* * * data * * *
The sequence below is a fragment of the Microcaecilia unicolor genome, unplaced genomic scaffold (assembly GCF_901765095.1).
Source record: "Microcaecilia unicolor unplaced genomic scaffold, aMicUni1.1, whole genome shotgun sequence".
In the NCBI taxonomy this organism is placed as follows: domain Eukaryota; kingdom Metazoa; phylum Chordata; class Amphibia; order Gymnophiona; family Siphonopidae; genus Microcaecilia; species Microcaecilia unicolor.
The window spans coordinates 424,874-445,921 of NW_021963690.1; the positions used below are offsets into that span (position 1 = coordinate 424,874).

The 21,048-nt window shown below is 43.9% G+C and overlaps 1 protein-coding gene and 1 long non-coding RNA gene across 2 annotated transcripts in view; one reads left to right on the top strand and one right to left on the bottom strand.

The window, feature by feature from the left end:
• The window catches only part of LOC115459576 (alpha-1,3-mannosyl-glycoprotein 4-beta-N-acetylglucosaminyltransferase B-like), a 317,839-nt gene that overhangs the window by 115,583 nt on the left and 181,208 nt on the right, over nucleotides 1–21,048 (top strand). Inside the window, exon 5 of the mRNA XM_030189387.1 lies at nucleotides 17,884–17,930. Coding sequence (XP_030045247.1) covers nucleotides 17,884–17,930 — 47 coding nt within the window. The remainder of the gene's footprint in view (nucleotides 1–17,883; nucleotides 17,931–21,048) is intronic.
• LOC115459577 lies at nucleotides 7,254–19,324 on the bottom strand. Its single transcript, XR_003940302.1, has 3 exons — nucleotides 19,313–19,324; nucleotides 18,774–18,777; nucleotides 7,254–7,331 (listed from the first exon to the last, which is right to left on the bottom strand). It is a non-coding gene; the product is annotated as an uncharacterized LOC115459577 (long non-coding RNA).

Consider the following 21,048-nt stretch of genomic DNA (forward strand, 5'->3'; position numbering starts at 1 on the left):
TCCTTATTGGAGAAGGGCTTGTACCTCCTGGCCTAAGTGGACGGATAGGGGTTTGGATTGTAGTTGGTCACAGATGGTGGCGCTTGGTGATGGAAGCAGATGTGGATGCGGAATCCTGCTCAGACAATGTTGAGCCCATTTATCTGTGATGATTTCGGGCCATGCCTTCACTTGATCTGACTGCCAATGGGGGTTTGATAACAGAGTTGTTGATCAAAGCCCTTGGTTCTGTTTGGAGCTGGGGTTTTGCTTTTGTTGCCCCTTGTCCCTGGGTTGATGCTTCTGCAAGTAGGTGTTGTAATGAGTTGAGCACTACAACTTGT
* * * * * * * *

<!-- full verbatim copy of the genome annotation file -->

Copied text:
The sequence below is a fragment of the Microcaecilia unicolor genome, unplaced genomic scaffold (assembly GCF_901765095.1).
Source record: "Microcaecilia unicolor unplaced genomic scaffold, aMicUni1.1, whole genome shotgun sequence".
In the NCBI taxonomy this organism is placed as follows: domain Eukaryota; kingdom Metazoa; phylum Chordata; class Amphibia; order Gymnophiona; family Siphonopidae; genus Microcaecilia; species Microcaecilia unicolor.
The window spans coordinates 424,874-445,921 of NW_021963690.1; the positions used below are offsets into that span (position 1 = coordinate 424,874).

The 21,048-nt window shown below is 43.9% G+C and overlaps 1 protein-coding gene and 1 long non-coding RNA gene across 2 annotated transcripts in view; one reads left to right on the top strand and one right to left on the bottom strand.

The window, feature by feature from the left end:
• The window catches only part of LOC115459576 (alpha-1,3-mannosyl-glycoprotein 4-beta-N-acetylglucosaminyltransferase B-like), a 317,839-nt gene that overhangs the window by 115,583 nt on the left and 181,208 nt on the right, over nucleotides 1–21,048 (top strand). Inside the window, exon 5 of the mRNA XM_030189387.1 lies at nucleotides 17,884–17,930. Coding sequence (XP_030045247.1) covers nucleotides 17,884–17,930 — 47 coding nt within the window. The remainder of the gene's footprint in view (nucleotides 1–17,883; nucleotides 17,931–21,048) is intronic.
• LOC115459577 lies at nucleotides 7,254–19,324 on the bottom strand. Its single transcript, XR_003940302.1, has 3 exons — nucleotides 19,313–19,324; nucleotides 18,774–18,777; nucleotides 7,254–7,331 (listed from the first exon to the last, which is right to left on the bottom strand). It is a non-coding gene; the product is annotated as an uncharacterized LOC115459577 (long non-coding RNA).

Consider the following 21,048-nt stretch of genomic DNA (forward strand, 5'->3'; position numbering starts at 1 on the left):
TCCTTATTGGAGAAGGGCTTGTACCTCCTGGCCTAAGTGGACGGATAGGGGTTTGGATTGTAGTTGGTCACAGATGGTGGCGCTTGGTGATGGAAGCAGATGTGGATGCGGAATCCTGCTCAGACAATGTTGAGCCCATTTATCTGTGATGATTTCGGGCCATGCCTTCACTTGATCTGACTGCCAATGGGGGTTTGATAACAGAGTTGTTGATCAAAGCCCTTGGTTCTGTTTGGAGCTGGGGTTTTGCTTTTGTTGCCCCTTGTCCCTGGGTTGATGCTTCTGCAAGTAGGTGTTGTAATGAGTTGAGCACTACAACTTGT